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Dear David, thank you for the very interesting question and for having shed light on the fact that I have - perhaps - not been thorough enough in the article with regard to our (multi-leyered) process. As you might imagine, writing this article for a non-specific public demanded decisions about what to omit or simplify about the ways in which we gathered, collated and interpreted data.

Your answer could be, very synthetically, found in this sentence of page 2: “To complement a wider quality assurance campaign based on questionnaires, interviews, blind-testing and hard-core performance tests, the Dutch research team at NHTV Breda University of Applied Sciences ran an initial series of biometric tests on Gua-Le-Ni. The aim of these initial tests was to structure a testing methodology incorporating the added perspective of biometry.”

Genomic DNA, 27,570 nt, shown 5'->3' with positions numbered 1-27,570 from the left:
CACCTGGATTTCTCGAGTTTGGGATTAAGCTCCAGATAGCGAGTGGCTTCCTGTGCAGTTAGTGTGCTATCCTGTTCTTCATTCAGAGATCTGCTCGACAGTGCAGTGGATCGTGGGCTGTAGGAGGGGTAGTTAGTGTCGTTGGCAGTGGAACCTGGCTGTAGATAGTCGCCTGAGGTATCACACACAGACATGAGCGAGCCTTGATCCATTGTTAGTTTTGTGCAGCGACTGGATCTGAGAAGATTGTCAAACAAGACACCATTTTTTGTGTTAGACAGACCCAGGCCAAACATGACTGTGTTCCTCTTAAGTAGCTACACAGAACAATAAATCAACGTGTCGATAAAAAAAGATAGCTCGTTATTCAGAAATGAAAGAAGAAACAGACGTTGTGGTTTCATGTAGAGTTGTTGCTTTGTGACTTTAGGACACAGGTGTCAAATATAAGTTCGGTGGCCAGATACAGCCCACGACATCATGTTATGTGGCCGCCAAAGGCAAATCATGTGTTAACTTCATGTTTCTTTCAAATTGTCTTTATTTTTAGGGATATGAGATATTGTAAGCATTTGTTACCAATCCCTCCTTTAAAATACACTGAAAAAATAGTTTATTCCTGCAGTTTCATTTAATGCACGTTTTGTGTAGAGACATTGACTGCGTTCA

I am thankful for your question because it allows me to elaborate a little more on our work.

So, David, the first thing that you need to keep in mind while reading about our tests is that each subject that tested our game was also exposed to other TWO video games in the same sector and genre of Gua-Le-Ni (casual time-base action video games). In that way we could obtain biometric data about our competitors and have a rough base to compare our game against. However, we did not tell the test subjects that one of the games was developed internally.

On top of that, we administered to every participants mini in-game questionnaires to be filled in quickly between games (normally administered upon ‘game overs’ and to be rapidly filled-in). At the end of each game session with one of the three tested games (ours plus the two control ones), a more thorough questionnaire about the general game experience – also known as a GEQ – was filled in by our guinea pigs.